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Logitech BRIO Ultra HD Pro Webcam: A Visual Companion for the 16-inch MacBook Pro

Don’t get me wrong – I love my 16-inch MacBook Pro. But it really made me question the sanity of Apple engineers when I found that it used the same 720p FaceTime HD camera as the old MacBook Pro. Shouldn’t a “Pro” Mac have a “Pro” FaceTime camera? Fortunately, Logitech’s $199 BRIO Ultra HD Pro Webcam is designed to bring 4K HDR video clarity to the latest MacBook Pro. Does it deliver? Let’s take a look.


Since the BRIO webcam is an add-on and not built-in, it needs a way to easily attach to a monitor or screen. Logitech’s designers have done a great job by producing a mount that is adjustable to just about any screen and quite solid as well.

Dennis Sellers recently reviewed the Logitech 4K Pro Magnetic Webcam for Apple Pro Display XDR, which is a similar webcam designed to work specifically with the high-end Apple display. 

The camera has some pretty impressive specs:

  • 4K Ultra HD video (up to 4096 x 2160 pixels @ 30 fps)

  • 1080p Full HD video (up to 1920 x 1080 pixels @ 30 or 60 fps)

  • 720p HD video (up to 1280 x 720 pixels @ 30, 60, or 90 fps)

Field of View:

  • Diagonal: 90°

  • Horizontal: 82.1°

  • Vertical: 52.2°

  • 5x digital zoom in Full HD

  • Autofocus

  • Rightlight™ 3 with HDR for clear image in various lighting environments ranging from low light to direct sunlight. 

  • Image controls with optional Camera Settings application for control of pan, tilt, and zoom

  • Built-in dual omni-directional mics with noise cancellation

  • External privacy shutter

  • Multiple mounting options, including clip and tripod mount

  • Supports multiple connection types, including USB 2.0 Type A and USB 3.0 Type A and C connections

The connector on the back of the BRIO is USB-C, so connecting the two with a USB-C to USB-C cable is recommended on the MacBook Pro.


BRIO works with a simple app designed for macOS called “Camera Settings”. This app is useful for tweaking the color, zoom, and even virtual pan and tilt of the device. For the most part, you’ll still need to manually adjust the tilt of the camera, and fortunately the mount is flexible enough to ensure that you’re in the field of view no matter how short or tall you are. 

When the Brio webcam is working, a small white LED turns on, similar to the green LED on the MacBook Pro that indicates when the FaceTime camera is being used. 

So, what apps does BRIO work with? Pretty much anything, although most apps are not well suited for 4K input. For example, the Photo Booth app shows a resolution of 1616 x 1077 when the camera is adjusted for widescreen – not exactly 4K. Likewise, recording video with QuickTime Player created a maximum 1080p resolution. That’s better than the 720p built-in camera, but still not 4K.

I tried just about everything I knew of that would accept webcam input and nothing would record in 4K. Finally, I found a beta of Logi Capture after doing a somewhat desperate search, and I was happy to see that the Logitech app actually recorded in 4K. You’d figure that Logitech would advertise their own app! They did mention that it also works with SwiftCapture (US$40.32).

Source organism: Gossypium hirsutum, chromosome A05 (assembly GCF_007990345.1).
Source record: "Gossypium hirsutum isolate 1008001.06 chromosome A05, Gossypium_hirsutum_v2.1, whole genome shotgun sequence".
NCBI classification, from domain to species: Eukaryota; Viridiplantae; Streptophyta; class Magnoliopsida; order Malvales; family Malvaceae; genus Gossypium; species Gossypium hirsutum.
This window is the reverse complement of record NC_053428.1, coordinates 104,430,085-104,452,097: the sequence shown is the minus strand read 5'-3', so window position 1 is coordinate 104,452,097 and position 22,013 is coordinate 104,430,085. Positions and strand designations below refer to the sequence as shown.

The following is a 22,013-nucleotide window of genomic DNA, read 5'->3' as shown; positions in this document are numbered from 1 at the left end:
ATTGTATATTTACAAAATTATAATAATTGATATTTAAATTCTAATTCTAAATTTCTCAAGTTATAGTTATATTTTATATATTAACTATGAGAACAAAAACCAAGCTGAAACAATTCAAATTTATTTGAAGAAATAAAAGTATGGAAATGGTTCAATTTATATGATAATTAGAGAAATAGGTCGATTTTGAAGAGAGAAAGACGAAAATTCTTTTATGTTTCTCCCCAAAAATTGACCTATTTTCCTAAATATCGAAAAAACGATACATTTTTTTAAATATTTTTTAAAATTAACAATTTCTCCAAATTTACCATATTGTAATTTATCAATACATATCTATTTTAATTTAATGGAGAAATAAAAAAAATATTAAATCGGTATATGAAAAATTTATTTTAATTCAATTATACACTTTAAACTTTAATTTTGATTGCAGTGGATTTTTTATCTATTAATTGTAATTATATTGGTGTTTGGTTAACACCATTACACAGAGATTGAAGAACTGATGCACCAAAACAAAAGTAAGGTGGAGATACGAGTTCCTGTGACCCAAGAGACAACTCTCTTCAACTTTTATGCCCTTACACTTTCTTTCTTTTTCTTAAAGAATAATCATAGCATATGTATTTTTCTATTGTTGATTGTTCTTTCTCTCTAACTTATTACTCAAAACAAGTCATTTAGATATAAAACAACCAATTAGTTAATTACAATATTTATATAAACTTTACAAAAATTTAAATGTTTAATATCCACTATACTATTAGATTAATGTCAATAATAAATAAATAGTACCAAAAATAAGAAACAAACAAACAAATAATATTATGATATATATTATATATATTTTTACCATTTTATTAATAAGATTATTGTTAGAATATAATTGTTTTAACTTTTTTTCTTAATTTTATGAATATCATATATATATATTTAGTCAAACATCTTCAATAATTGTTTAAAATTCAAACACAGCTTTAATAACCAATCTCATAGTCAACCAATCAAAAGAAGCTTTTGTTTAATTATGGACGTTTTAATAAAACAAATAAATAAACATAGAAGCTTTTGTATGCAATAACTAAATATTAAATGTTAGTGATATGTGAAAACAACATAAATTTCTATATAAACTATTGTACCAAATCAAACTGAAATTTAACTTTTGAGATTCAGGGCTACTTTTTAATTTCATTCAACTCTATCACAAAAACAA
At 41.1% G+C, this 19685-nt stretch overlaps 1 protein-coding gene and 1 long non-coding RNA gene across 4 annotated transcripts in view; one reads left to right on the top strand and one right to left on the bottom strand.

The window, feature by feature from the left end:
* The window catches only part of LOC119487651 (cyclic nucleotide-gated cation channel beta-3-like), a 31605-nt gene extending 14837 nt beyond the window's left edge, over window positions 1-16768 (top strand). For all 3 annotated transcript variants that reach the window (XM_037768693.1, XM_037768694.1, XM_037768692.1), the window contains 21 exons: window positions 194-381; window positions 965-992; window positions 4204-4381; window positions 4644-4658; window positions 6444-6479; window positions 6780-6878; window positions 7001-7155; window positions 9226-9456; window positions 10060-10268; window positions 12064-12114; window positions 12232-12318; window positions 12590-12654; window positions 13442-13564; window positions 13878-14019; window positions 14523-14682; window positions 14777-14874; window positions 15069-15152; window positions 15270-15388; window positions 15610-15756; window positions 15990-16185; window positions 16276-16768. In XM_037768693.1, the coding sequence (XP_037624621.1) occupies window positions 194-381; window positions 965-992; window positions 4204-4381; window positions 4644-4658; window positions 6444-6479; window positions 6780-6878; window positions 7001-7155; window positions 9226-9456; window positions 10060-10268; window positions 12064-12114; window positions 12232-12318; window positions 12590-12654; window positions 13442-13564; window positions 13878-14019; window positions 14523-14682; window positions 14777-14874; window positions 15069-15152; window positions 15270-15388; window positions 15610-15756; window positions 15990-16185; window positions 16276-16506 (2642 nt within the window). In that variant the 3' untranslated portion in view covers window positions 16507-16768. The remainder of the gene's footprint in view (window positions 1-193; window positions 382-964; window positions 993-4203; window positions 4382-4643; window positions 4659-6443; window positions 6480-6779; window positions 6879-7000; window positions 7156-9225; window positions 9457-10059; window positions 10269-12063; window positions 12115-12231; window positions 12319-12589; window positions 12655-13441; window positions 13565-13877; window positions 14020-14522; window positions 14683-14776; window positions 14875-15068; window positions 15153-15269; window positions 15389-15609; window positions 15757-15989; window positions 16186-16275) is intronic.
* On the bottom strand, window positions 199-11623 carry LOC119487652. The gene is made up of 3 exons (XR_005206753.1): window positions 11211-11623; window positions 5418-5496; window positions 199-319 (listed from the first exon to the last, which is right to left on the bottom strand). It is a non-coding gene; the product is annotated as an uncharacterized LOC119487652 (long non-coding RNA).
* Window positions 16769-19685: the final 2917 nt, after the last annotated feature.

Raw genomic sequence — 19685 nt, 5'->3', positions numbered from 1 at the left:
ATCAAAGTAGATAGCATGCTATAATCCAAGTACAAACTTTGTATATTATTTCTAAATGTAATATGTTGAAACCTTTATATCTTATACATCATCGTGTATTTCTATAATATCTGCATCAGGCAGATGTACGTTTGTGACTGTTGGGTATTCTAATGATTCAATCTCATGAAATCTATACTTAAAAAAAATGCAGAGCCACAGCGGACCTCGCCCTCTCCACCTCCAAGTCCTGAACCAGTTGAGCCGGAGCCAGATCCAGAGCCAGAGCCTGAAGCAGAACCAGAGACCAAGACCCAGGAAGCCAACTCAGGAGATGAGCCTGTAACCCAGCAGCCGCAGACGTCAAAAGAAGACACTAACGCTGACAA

However, the app also cranked up the fan on my MacBook Pro to the point that it sounded like a jet taking off. I have an 8-core Intel Core i9 chip in this thing, along with the AMD Radeon Pro 5500M GPU with 8GB of RAM, so I’m a bit perplexed as to why the app taxed the CPU so badly.  Even recording at 1080p ran the fan to the max. You can probably hear it in the following two video clips from the webcam.

First, the camera at 4K resolution, 30 fps:

And now at 1080p resolution, 60 fps:

The video quality in both samples is quite good, with the webcam autofocusing on my face. Note that the color of the video may be affected by the Nanoleaf panel I have near my desk; it changes colors so parts of the video may appear quite orange/red.

I also found the Logi Capture app to be ridiculously bad at recognizing the camera. I had to reboot my MacBook Pro several times and change USB-C cables until I finally got the app to “see” the webcam. Granted, it’s beta software, but it needs a lot of work.


One thing that always frustrates me as a reviewer is when a company creates great hardware that doesn’t work well with mainstream apps, and that’s the way I feel about the Brio Webcam. It’s a well-built, solid piece of hardware with some great specs, but when it doesn’t provide a way to work with mainstream apps at the 4K resolution, it falls short of being perfect. Likewise, the beta Logi Capture app does provide the software features needed, but causes even a powerful MacBook Pro to sound like a fighter jet taking off. Potential buyers of this webcam shouldn’t have to search for the Logi Capture app — there should be a link directly from the Brio web page, but Logitech really needs to fix the software first.

I’d give the hardware a 5-star rating, but the app compatibility and the Logi Capture app are both more deserving of a 2-star rating. If Logitech can work to increase its 4K support with mainstream Mac apps and debug the Logi Capture app, I would highly recommend this webcam.

Apple World Today Rating (out of 5 stars): ★★★★

Steve Sande
the authorSteve Sande
Steve is the founder and former publisher of Apple World Today and has authored a number of books about Apple products. He's an avid photographer, an FAA-licensed drone pilot, and a really bad guitarist. Steve and his wife Barb love to travel everywhere!